Projects Abroad partner expands facilities for migrants in Guadalajara, Mexico
FM4 Paso Libre, a Projects Abroad International Development Project partner in Guadalajara, Mexico, held an inauguration on December 8th 2016 to celebrate the opening of new dormitories. The new dormitories will become part of the organization’s migrant shelter in the city. In preparation for the opening, Projects Abroad volunteers and staff spent the weekend on-site to clean up the space where the dormitories were constructed. The shelter will provide temporary housing for up to 100 occupants, and it will be an expansion of FM4’s current migrant services. This currently includes a soup kitchen providing two meals a day, legal counseling, psychological counselling, and medical assistance.
The purpose of FM4 Paso Libre is to provide a temporary safe space for migrants in transit from Central America and Mexico’s southern states to the border towns within the United States. Fleeing poverty, danger, and institutional collapse in their home countries, migrants cross into Mexico at the southern border and follow the train routes north in search of safer living conditions and the opportunity to find work. It’s a long and dangerous journey through Mexico, and migrants are faced with a seemingly endless number of threats along the way, such as abduction, robbery, drug cartel violence, rape, and physical injuries from assault or from hopping trains. Migrant shelters have been established along the primary routes to provide temporary assistance to those making the journey.
Migrants follow two primary routes through Mexico. The most heavily trafficked and most dangerous is the Ruta del Golfo, or the Gulf Route. The other is the Pacific Route which is much longer but considerably safer due to the lack of drug cartel violence in the area. Guadalajara is one of the central stops along the Pacific Route, and volunteers at FM4 Paso Libre have taken it upon themselves to provide the area’s migrants with food and clothing as well as legal and medical assistance to those who require it.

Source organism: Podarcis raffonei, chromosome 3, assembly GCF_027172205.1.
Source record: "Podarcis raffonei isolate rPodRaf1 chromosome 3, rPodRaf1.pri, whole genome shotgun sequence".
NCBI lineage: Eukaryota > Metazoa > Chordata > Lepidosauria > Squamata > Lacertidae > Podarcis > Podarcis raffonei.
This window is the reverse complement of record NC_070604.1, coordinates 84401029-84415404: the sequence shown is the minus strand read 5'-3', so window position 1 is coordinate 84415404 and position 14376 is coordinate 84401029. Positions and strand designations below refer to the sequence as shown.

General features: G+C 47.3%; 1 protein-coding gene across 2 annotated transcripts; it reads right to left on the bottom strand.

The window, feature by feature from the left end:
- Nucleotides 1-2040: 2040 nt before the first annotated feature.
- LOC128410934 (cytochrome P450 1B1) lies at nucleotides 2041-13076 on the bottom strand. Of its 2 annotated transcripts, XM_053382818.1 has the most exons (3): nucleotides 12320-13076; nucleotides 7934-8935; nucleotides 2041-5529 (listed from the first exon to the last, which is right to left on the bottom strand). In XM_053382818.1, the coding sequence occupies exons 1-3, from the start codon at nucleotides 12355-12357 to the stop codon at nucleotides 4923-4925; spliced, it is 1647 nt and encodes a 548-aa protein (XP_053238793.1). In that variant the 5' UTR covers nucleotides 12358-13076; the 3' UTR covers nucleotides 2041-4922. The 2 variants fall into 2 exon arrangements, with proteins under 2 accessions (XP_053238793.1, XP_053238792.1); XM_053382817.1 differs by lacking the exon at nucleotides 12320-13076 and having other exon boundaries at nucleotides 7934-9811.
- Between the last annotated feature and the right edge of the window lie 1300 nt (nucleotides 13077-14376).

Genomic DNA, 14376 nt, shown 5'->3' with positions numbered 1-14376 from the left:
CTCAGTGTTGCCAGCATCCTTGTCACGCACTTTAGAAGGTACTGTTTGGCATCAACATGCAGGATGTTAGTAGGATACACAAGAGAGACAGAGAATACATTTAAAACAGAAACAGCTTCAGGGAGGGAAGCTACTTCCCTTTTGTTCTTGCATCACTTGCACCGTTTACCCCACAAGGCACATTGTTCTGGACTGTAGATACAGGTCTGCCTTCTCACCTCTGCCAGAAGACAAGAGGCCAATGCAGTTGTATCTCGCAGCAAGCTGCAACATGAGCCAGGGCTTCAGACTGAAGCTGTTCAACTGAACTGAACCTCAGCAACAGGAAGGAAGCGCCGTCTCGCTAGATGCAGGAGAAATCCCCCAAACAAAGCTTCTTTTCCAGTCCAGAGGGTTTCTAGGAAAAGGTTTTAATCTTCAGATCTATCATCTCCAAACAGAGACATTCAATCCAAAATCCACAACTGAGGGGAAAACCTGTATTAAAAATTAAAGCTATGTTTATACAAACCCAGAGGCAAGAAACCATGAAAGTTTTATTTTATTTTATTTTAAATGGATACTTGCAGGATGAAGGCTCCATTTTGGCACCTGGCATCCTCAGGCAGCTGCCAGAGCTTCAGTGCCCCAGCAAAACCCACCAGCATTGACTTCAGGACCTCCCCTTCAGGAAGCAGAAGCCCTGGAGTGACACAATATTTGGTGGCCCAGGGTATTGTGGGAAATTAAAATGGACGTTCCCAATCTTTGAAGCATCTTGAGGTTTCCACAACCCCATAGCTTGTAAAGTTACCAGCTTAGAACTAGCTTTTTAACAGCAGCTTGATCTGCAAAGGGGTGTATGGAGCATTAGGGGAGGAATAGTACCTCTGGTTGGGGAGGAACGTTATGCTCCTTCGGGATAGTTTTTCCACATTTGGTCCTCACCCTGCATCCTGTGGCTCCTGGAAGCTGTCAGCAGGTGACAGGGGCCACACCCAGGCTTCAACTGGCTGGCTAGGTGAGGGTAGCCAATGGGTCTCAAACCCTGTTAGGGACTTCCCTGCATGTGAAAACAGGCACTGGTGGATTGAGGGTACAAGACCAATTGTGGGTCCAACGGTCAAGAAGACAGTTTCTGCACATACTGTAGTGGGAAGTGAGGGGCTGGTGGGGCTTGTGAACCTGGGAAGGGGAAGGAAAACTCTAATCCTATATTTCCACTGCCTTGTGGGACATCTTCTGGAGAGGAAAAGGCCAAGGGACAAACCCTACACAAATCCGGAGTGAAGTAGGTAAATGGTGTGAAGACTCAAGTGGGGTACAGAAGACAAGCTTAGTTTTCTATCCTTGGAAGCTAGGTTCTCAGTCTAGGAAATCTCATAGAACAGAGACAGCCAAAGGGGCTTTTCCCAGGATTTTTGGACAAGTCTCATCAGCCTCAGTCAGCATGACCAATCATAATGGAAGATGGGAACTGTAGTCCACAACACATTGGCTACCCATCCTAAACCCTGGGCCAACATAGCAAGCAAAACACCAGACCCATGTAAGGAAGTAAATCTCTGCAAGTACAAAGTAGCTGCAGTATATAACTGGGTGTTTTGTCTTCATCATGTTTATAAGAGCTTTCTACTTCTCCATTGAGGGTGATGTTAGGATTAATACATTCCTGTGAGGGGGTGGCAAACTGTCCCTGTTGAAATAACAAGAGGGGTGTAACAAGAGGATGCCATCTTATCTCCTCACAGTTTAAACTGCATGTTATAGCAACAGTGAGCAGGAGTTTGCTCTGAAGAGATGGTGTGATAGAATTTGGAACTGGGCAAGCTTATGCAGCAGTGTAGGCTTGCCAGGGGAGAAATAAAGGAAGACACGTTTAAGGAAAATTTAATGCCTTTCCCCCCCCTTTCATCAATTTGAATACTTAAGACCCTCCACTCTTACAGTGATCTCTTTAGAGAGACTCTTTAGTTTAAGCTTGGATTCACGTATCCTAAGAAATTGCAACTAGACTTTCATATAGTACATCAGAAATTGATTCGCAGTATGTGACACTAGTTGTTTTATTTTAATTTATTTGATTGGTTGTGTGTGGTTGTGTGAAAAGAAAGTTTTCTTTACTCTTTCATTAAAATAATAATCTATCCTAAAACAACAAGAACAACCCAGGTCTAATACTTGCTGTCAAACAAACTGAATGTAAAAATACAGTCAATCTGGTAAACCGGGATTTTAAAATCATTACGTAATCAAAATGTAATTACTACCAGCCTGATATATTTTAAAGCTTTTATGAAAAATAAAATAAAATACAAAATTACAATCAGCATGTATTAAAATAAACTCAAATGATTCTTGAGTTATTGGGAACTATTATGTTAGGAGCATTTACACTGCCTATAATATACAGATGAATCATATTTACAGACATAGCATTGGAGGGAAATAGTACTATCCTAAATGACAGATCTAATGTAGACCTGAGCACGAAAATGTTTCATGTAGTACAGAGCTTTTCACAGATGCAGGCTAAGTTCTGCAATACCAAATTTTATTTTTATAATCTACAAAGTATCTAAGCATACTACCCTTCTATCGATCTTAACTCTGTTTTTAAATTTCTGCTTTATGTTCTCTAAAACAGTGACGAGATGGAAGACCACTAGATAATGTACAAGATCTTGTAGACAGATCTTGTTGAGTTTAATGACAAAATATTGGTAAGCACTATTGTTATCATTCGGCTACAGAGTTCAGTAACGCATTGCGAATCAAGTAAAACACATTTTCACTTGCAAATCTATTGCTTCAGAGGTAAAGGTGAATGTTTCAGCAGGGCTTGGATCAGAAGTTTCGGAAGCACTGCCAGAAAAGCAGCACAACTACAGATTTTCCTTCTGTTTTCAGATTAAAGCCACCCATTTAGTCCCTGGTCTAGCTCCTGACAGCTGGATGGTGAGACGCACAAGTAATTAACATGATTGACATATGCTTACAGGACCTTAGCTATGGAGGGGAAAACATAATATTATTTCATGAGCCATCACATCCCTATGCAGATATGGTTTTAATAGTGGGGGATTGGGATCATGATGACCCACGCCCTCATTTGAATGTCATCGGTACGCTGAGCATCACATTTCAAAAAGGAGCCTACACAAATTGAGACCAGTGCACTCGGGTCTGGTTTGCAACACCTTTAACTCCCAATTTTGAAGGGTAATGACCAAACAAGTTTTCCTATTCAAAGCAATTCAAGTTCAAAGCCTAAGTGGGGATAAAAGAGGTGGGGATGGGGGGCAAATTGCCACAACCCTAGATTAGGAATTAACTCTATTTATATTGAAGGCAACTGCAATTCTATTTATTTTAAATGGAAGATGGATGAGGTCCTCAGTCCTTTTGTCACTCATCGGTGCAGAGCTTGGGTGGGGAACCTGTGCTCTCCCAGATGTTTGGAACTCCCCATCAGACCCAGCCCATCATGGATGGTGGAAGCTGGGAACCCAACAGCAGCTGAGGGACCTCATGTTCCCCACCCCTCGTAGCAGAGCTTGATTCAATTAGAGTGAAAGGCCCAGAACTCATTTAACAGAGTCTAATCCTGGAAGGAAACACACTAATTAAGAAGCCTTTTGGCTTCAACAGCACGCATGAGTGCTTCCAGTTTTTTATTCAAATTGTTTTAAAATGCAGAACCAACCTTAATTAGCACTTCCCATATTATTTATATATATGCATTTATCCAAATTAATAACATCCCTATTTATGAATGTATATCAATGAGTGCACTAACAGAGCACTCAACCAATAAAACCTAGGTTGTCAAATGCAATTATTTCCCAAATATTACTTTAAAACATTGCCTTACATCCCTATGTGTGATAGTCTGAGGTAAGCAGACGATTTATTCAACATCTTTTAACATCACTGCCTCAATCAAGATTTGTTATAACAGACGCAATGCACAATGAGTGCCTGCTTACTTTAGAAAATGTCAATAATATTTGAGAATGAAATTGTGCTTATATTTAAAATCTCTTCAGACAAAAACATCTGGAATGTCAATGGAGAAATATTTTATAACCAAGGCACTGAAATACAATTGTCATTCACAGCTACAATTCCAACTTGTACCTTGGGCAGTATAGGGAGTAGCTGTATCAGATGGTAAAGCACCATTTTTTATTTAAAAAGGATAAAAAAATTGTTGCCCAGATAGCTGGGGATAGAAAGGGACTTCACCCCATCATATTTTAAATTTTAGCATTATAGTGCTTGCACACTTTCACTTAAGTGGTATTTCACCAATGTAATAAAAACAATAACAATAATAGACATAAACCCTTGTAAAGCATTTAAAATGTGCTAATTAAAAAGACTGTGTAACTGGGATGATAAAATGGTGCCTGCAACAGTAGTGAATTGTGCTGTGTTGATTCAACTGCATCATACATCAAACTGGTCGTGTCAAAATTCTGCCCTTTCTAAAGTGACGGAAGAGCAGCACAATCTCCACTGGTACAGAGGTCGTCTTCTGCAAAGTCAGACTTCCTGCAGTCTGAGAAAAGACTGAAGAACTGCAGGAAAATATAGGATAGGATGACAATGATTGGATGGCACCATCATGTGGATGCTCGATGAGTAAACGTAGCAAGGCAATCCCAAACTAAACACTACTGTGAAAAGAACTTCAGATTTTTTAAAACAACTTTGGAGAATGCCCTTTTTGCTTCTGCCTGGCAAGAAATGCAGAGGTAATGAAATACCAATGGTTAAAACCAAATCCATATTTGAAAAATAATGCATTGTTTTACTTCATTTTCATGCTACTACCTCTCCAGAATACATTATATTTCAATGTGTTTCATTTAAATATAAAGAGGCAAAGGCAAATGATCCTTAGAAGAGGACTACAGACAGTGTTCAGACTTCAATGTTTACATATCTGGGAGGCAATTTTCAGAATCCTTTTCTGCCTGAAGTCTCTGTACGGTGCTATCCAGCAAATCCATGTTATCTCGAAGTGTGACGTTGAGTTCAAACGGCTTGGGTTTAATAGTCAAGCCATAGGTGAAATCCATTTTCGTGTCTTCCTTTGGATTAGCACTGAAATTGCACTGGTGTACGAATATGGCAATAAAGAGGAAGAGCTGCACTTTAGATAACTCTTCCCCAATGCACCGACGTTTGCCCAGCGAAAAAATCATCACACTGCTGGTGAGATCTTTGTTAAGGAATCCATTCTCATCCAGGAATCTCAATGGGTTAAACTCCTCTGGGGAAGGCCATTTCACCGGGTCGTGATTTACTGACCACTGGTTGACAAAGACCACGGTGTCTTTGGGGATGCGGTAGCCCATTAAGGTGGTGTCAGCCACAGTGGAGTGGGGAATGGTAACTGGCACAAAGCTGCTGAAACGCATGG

“We want to be both a physical and social space for migrants where they can feel safe and calm,” states Elisa Guerra, volunteer coordinator at FM4. “Many migrants have told us when they are here that they are reminded that they’re people. They’re a person that is worth more than the money in their pocket or the ransom that their family can send if they are kidnapped.”
Started by a group of university students in 2007, FM4 is one of the only migrant houses in Mexico that operates independently and is not under the charge of the Catholic Church or the Mexican government. Having worked in other migrant houses around the country, the students recognized the migrants’ need for assistance in Guadalajara and began frequenting the train tracks in their free time to gather migrant information and to offer food and clothing. As their efforts expanded, more volunteers started joining and they were able to centralize their operations in a single location. From there, the organization began its evolution.
“Volunteers are the backbone of FM4 because everything was started by volunteers who did it out of their own initiative,” Guerra continues. “It started as a group of 15-20 people who did it because they wanted to. We didn’t have the structural support from the beginning that most migrant houses do.”
Nearly ten years later, FM4 is a fully functioning civil organization working within a network of migrant houses throughout Mexico. With operations based in a large warehouse outside of downtown Guadalajara, seven full-time staff members and 140 volunteers attend to roughly 30-40 migrants per day, though that number can be as high as 85 or as low as three. Upon opening the new dormitories, FM4 will be one of a small number of migrant houses affiliated with the UNHCR (United Nations High Commissioner for Refugees). This means that in addition to transiting migrants, the shelter will also be able to provide services and temporary housing to those with refugee status. It is with funding from UNHCR and the Australian Embassy, that FM4 has been able to construct the new dormitories and to expand their services.
“When FM4 started, all of this was just a dream,” Guerra adds. “To have a shelter and to be taken as seriously as the other migrant organizations which have been our role models was a dream. It’s been very enriching to be able to build from our own experiences and personalities and the personality of the city.”
Projects Abroad interns joining the International Development Project at FM4 find themselves working daily alongside local volunteers. They can get involved in a variety of aspects of civil association human rights work, ranging from interacting and attending to migrants to assisting in daily operations to helping secure donations from local benefactors.
“The objective of FM4 is to defend the human rights of migrants, so that they can pass through the Guadalajara metropolitan area freely and with dignity,” Guerra concludes.
Take a look at our International Development Project in Mexico to see how you can contribute.